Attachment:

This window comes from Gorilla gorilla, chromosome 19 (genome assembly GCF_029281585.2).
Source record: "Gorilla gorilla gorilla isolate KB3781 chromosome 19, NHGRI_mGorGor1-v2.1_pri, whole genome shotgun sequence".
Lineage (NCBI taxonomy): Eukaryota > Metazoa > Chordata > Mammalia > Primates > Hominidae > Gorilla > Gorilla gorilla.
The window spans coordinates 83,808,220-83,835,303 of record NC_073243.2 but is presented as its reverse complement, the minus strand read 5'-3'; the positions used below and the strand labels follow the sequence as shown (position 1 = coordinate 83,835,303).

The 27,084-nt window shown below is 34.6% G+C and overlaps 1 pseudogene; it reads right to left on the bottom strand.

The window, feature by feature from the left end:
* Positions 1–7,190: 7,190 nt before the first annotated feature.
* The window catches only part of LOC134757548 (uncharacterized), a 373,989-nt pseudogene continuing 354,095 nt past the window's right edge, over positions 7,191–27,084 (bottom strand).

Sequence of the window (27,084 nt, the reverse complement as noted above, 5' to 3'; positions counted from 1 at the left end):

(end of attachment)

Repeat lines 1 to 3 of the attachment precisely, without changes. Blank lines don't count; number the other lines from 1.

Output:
This window comes from Gorilla gorilla, chromosome 19 (genome assembly GCF_029281585.2).
Source record: "Gorilla gorilla gorilla isolate KB3781 chromosome 19, NHGRI_mGorGor1-v2.1_pri, whole genome shotgun sequence".
Lineage (NCBI taxonomy): Eukaryota > Metazoa > Chordata > Mammalia > Primates > Hominidae > Gorilla > Gorilla gorilla.